Bruce had fought against Edward I and Edward II for years. Things were actually going his way, when in 1314 Edward II gathered a great host, numbering at least double Bruce's men as well as being composed of a great number of mounted knights, of which Bruce had only a handful. The two armies met at Bannockburn, a few miles from Sterling Castle. The Scots force was mostly composed of foot soldiers armed with pikes and bowmen. The battle raged all day, with the English having trouble breaking Bruce's squares. The English were still a fighting force, if a very frustrated one, when all of a sudden a 'fresh force' of troops came charging onto the field. The English then panicked and fled from the field. This is usually credited with a group of camp followers who grabbed makeshift weapons, made banners from sheets, and charged into the fray. It seems a little unlikely that the English army would be fooled into thinking this was a fresh force. Also, since the English had withstood Bruce's foot soldiers attacks earlier in the battle, why would another attack from the same cause panic. However, what if this 'fresh force' were a small contingent of Knights Templar, taking refuge with Robert Bruce? A group of the most highly trained and motivated knights in all of Christendom charging into a battle that was already going badly could have provided the panic that the English army suffered.
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Mt Signeur Castle, the Grail Castle?
Wolfram von Eschenback wrote his poem Parzifal in 1220. The knights who guard the Holy Grail, the Grail castle, and the Grail family are Templars. This was written when Templar fortunes, economic and spiritual, were at their height. Of course, Templars were just not around in the times of King Arthur (the period when the Grail legends take place). Eschenback, it is suggested, was attempting to tell us that the Grail (whatever it might be), was still with us, in the time that he was writing, and guarded by Templars.
I don't have the space to go fully into this here, but in books by Michaale Baigent, Richard Leigh and Henry Lincoln a byzantine plot arises. The Templar knights are at its center along with the Holy Grail. Or should we refer to it as Holy Graal, from sang raal, or the Holy Bloodline. That is to say the bloodline of Christ, which the Templars were assigned to protect. And this, not greed on Philip IV's part, brought about their downfall. Everything is revealed in the small village Rennes-Le-Chateau in France. Hidden in strange encryptions around the town is a secret. What that secret is composed of is the principal mystery. Suffice to say, this is the best of all the Templar myths and my own personal favorite. Read the books (see my Reference page for titles).
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A slightly new myth has risen around the Templar Knights. This come from a couple of directions. The first (and most lucid) is based on Andrew Sinclair's book, "The Sword and the Grail". Basically, at the time of the persecution, Sinclair proposes that the last of the Templars fled with the treasure to Scotland (see the section Kingmakers). There they took part in the foundation of the St. Clair family (later changed to Sinclair). The Sinclair's built Rosslyn Chapel (mentioned and detailed in several sources as a possible link between the Temple and Freemasonry). This becomes, either temporarily or, is still, the resting place of the Holy Grail (see Guardians of the Grail) which is part of the Templar treasure. Then, along come a pair of Venician's, the brother's Zeno.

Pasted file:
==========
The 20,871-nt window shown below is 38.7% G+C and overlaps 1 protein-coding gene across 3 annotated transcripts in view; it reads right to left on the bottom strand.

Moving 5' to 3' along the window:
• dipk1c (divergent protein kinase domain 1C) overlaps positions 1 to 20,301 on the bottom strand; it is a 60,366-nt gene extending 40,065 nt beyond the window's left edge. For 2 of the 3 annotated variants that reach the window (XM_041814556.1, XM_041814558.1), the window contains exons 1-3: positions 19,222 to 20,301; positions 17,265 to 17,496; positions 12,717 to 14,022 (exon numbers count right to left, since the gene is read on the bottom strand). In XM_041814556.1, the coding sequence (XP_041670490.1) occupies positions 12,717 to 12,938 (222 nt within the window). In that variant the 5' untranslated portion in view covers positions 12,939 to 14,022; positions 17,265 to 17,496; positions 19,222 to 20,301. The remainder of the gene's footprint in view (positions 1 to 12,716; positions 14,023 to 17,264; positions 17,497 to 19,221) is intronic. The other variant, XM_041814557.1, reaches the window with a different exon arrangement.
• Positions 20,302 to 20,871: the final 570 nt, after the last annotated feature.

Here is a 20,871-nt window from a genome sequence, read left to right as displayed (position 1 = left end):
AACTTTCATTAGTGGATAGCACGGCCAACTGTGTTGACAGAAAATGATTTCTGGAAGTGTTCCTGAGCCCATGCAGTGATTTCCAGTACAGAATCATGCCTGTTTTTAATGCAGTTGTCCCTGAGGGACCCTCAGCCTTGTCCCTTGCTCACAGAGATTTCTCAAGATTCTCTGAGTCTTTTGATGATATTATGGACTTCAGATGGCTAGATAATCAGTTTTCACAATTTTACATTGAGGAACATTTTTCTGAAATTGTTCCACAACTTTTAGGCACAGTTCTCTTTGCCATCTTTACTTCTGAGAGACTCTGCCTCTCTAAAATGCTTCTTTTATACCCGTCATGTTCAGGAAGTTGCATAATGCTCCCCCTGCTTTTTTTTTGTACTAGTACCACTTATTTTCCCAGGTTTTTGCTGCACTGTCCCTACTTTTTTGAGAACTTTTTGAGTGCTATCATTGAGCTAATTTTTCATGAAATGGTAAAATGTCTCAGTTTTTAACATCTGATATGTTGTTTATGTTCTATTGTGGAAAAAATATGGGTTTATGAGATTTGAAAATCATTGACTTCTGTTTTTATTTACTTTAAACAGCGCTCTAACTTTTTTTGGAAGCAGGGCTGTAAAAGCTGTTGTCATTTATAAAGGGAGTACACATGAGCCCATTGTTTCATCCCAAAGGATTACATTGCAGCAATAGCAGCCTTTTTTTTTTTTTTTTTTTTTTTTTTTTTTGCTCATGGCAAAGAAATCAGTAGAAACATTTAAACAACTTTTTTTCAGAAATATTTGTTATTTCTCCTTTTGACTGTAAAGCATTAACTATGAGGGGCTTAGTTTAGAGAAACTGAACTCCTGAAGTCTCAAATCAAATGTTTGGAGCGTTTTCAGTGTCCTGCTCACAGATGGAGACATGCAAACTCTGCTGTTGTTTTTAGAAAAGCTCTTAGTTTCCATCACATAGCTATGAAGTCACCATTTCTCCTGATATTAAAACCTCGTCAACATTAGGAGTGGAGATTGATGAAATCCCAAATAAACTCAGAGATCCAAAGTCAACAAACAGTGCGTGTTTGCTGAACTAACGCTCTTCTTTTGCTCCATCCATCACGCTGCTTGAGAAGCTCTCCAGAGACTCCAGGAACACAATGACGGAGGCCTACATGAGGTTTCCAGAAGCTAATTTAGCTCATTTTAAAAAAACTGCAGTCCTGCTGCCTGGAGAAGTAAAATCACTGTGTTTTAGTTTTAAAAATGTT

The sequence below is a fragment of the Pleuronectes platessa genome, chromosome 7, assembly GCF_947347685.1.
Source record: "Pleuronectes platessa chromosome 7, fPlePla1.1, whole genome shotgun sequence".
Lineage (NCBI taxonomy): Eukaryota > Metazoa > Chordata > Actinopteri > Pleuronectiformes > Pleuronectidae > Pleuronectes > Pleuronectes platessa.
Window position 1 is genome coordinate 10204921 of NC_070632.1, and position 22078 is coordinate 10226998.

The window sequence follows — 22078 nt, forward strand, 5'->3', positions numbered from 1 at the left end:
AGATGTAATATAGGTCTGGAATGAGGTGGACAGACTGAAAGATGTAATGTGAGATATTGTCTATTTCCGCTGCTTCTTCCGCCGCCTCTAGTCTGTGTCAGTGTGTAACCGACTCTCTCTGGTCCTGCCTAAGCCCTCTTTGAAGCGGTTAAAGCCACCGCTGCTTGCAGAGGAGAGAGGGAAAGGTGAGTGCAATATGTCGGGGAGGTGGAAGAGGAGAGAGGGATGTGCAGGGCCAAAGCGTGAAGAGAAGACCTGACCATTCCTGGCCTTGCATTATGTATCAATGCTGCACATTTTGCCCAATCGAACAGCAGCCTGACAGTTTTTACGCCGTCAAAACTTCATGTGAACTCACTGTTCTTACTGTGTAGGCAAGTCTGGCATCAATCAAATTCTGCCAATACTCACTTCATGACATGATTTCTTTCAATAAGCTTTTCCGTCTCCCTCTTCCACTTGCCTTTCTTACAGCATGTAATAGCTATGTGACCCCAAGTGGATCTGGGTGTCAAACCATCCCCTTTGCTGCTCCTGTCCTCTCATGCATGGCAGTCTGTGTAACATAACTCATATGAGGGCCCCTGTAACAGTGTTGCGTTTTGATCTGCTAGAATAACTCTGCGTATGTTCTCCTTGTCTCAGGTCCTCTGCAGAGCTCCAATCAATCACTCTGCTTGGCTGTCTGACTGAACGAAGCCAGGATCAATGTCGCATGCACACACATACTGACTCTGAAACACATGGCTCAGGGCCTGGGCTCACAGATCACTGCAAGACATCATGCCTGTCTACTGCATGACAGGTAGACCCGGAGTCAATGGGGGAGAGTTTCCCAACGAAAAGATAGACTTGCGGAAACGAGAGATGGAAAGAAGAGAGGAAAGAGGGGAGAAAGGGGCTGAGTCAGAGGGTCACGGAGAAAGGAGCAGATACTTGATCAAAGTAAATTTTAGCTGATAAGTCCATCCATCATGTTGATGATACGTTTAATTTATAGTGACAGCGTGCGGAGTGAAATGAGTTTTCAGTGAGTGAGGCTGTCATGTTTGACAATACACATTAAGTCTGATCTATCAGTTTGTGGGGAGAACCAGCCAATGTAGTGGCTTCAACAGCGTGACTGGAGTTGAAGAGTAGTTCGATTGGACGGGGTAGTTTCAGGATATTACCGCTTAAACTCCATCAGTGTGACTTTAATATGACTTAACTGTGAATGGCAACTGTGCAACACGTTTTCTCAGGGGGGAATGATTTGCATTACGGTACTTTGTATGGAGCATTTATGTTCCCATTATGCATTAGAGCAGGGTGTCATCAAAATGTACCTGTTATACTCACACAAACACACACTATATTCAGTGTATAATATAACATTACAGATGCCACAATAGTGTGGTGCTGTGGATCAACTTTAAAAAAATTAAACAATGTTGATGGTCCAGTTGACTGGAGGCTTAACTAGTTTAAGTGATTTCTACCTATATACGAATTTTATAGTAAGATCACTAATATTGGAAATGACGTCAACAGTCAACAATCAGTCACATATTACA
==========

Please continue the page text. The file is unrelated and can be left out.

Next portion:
The Sinclairs, who have become by now the Grand Masters of the Order, want a new land to set up the perfect Templar government. So with the money and military might of the Templars and the navigational and sailing abilities of the Zeno's, they set out to the west. The evidence is mostly contained in the Zeno Narrative and a map attributed to Vopell and Vavassatore which shows Nova Scotia (New Scotland) with the figure of a crowned knight. This is also further supported by evidence of European visitors in New England. This includes the NewPort Tower in Newport, Rhode Island and, the Westford Knight (a carving of the figure of an armored, European knight, including a cruciform sword, a common Templar emblem on graves). For more details, read the book.
But, what became of the Treasure? Let's assume that after escaping from France with the treasure, buying lands in Scotland, supporting Robert the Bruce's successful bid for the kingdom, building and sustaining the St. Clair's and funding a less than successful expedition to the new world, there was actually still treasure remaining. Then, as the unsuccessful colony dies out, instead of sailing back east with the treasure, the American Templars decide to hide it. They build an incredibly complex "Money Pit" on Oak Island in Nova Scotia. They mark the spot using arcane symbolism involving rocks laid out in the form of a cross. This is the latest idea to explain both the final resting place of the Templar Treasure and where the Oak Island "Money Pit" came from. For more details check out Oak Island & The Templars. For more general details on Oak Island go to the Oak Island home page.